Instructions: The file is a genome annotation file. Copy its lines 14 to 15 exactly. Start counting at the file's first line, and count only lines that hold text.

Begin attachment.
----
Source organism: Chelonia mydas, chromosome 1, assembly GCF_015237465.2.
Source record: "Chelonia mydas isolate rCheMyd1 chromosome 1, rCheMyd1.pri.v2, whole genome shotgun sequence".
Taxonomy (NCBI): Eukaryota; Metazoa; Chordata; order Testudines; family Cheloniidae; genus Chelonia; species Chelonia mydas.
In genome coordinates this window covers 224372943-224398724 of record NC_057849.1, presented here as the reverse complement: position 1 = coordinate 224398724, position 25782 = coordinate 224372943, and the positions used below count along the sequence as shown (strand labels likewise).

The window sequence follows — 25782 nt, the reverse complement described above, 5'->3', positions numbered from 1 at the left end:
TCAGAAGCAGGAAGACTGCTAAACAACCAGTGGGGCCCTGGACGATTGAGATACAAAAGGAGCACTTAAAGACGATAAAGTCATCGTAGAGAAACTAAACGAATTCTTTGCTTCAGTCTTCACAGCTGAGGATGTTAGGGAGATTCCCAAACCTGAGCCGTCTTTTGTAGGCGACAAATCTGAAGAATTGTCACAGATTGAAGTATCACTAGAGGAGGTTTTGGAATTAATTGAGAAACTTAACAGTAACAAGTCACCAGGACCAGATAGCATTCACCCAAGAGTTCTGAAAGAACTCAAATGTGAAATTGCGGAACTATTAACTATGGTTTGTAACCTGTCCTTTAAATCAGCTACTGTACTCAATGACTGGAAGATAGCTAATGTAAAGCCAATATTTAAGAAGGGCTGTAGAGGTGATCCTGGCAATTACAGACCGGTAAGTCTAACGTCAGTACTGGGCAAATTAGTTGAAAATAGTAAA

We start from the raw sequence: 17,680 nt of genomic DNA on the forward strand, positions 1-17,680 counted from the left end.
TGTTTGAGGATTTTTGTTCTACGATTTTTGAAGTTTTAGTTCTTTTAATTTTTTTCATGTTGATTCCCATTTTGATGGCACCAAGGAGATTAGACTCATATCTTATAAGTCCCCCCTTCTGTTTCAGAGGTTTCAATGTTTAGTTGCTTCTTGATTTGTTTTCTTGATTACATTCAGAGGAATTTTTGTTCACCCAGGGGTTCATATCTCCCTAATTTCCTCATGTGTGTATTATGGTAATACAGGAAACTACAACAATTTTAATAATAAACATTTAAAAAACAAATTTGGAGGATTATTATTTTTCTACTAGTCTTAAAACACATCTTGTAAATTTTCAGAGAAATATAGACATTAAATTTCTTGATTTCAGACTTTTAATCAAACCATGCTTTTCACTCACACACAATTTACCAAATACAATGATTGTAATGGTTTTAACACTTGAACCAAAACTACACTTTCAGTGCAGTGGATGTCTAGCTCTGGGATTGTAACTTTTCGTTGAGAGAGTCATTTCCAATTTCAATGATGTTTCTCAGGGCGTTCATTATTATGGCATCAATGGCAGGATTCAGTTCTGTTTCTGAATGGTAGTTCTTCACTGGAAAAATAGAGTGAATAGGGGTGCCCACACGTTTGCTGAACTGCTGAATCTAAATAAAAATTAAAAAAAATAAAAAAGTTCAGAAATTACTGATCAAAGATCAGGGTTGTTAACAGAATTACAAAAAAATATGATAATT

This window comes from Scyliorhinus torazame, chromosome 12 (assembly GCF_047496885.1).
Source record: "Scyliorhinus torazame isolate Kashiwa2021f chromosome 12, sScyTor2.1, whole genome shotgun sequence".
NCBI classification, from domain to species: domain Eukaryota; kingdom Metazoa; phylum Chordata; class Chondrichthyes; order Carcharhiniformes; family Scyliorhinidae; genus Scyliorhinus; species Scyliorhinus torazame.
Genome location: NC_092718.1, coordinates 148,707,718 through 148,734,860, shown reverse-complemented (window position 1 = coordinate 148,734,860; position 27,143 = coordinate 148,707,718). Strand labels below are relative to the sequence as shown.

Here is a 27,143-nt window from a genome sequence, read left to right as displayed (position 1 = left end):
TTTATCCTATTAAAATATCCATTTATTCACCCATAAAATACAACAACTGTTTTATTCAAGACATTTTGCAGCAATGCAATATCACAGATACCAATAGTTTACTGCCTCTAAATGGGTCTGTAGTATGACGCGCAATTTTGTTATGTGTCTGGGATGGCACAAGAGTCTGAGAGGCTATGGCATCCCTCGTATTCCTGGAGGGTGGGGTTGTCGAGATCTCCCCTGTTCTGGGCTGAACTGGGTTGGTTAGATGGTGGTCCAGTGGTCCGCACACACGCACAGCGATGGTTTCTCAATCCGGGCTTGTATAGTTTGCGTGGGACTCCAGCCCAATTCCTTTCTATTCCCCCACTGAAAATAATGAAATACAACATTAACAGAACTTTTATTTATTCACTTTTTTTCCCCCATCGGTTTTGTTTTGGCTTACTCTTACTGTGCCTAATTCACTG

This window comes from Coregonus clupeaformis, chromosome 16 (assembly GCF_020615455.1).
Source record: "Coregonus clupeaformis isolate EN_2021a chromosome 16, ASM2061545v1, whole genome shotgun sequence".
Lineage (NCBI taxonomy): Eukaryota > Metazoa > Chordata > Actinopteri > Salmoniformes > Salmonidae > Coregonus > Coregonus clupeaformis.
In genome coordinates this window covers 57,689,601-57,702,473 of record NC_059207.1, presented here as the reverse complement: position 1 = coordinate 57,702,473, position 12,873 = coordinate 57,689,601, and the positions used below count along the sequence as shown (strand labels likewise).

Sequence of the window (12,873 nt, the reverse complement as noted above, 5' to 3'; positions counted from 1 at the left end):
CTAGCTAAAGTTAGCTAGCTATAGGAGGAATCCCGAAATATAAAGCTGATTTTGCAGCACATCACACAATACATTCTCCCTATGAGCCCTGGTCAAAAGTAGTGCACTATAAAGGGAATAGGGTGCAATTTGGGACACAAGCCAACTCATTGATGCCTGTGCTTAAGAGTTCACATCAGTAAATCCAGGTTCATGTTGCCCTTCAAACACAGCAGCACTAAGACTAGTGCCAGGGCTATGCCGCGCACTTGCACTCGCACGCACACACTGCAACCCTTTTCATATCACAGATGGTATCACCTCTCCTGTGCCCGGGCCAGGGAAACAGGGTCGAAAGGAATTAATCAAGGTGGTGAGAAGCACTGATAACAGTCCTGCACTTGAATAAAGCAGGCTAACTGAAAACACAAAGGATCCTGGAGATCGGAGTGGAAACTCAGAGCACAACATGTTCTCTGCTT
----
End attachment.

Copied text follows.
TTTATCCTATTAAAATATCCATTTATTCACCCATAAAATACAACAACTGTTTTATTCAAGACATTTTGCAGCAATGCAATATCACAGATACCAATAGTTTACTGCCTCTAAATGGGTCTGTAGTATGACGCGCAATTTTGTTATGTGTCTGGGATGGCACAAGAGTCTGAGAGGCTATGGCATCCCTCGTATTCCTGGAGGGTGGGGTTGTCGAGATCTCCCCTGTTCTGGGCTGAACTGGGTTGGTTAGATGGTGGTCCAGTGGTCCGCACACACGCACAGCGATGGTTTCTCAATCCGGGCTTGTATAGTTTGCGTGGGACTCCAGCCCAATTCCTTTCTATTCCCCCACTGAAAATAATGAAATACAACATTAACAGAACTTTTATTTATTCACTTTTTTTCCCCCATCGGTTTTGTTTTGGCTTACTCTTACTGTGCCTAATTCACTG

This window comes from Coregonus clupeaformis, chromosome 16 (assembly GCF_020615455.1).